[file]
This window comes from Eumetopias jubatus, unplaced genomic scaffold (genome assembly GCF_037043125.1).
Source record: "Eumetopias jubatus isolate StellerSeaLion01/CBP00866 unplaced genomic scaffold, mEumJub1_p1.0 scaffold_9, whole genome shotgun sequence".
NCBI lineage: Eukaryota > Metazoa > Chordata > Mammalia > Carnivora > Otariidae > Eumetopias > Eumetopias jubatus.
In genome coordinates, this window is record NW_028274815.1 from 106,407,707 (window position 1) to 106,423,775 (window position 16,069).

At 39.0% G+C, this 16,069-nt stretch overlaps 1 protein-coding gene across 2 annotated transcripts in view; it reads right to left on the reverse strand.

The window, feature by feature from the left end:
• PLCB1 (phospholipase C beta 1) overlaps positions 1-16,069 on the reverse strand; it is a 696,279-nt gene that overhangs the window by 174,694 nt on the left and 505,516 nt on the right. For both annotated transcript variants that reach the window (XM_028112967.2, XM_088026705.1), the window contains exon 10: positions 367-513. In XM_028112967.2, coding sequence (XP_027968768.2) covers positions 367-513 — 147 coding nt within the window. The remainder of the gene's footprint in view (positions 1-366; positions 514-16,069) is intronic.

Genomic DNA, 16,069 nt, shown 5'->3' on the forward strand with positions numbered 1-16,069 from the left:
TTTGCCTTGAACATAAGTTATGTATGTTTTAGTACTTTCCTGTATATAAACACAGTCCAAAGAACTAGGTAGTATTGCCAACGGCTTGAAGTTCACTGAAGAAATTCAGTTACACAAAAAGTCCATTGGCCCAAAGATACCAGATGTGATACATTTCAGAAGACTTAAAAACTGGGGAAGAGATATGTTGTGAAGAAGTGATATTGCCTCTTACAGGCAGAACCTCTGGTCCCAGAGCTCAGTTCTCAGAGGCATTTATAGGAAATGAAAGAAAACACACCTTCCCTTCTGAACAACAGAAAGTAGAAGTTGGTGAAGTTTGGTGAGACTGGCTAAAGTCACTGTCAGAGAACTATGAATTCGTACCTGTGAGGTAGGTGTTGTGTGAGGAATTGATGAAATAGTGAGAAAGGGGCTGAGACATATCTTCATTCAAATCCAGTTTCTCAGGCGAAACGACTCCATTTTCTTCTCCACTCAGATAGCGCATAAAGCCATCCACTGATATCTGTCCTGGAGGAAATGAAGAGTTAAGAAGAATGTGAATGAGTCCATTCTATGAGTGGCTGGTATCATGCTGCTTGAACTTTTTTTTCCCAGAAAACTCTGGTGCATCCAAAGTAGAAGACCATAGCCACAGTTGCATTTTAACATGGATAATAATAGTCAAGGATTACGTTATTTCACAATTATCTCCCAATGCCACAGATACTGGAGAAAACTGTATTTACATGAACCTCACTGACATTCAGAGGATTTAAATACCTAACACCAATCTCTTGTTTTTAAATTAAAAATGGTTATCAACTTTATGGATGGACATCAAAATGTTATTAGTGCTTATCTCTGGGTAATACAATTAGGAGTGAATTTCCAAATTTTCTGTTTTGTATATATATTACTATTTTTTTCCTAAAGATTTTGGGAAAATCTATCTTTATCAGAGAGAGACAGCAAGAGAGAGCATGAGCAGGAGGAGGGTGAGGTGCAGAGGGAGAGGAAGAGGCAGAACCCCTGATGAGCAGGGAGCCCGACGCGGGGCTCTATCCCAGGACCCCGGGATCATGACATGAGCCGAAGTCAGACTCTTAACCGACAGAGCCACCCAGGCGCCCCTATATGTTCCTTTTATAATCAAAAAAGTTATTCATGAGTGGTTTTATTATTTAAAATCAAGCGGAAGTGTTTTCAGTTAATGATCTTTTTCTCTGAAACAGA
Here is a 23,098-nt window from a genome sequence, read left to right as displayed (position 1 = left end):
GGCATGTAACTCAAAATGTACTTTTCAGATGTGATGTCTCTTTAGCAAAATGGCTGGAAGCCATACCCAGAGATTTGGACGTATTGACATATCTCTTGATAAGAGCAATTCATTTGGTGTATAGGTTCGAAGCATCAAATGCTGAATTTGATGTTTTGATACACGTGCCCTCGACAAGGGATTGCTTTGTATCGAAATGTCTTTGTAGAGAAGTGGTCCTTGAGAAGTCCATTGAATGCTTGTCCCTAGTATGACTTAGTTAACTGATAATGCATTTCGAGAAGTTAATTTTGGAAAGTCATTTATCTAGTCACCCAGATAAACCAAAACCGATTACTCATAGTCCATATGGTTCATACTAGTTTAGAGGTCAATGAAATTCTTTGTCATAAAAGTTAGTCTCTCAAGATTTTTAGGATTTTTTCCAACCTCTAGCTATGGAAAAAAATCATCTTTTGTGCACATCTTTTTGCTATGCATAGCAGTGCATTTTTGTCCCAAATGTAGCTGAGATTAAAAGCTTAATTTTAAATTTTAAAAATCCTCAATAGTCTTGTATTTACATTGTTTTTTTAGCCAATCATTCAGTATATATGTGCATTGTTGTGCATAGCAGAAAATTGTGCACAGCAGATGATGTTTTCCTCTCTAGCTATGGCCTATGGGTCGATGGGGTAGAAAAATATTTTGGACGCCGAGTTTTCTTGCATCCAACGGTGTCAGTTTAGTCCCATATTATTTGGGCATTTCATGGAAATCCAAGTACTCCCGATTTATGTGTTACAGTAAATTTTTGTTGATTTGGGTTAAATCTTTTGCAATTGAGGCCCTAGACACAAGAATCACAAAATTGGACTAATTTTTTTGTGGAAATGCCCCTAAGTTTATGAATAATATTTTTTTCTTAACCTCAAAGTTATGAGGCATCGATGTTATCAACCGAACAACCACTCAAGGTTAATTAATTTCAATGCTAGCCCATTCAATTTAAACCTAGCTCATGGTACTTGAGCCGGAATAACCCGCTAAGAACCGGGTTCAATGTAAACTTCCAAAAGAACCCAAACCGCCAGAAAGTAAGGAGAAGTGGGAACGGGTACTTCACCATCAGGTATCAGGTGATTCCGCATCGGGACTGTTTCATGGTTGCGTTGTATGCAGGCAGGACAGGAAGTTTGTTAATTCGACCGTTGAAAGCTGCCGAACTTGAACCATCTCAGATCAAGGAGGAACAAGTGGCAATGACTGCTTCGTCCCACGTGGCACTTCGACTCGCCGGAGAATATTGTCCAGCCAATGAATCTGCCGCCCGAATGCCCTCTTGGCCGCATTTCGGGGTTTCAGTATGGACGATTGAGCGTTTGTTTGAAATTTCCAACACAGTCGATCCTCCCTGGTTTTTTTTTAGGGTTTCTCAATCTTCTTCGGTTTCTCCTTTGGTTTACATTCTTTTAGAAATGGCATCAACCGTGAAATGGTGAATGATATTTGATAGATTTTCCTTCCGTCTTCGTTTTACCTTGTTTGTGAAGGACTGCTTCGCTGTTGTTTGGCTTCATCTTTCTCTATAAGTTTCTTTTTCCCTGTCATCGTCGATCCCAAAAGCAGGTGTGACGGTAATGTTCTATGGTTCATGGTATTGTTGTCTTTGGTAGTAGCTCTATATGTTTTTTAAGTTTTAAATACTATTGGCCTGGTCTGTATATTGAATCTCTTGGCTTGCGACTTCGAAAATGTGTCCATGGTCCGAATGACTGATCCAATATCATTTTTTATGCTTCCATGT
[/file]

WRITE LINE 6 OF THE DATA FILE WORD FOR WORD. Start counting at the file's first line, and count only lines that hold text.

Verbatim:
The window, feature by feature from the left end: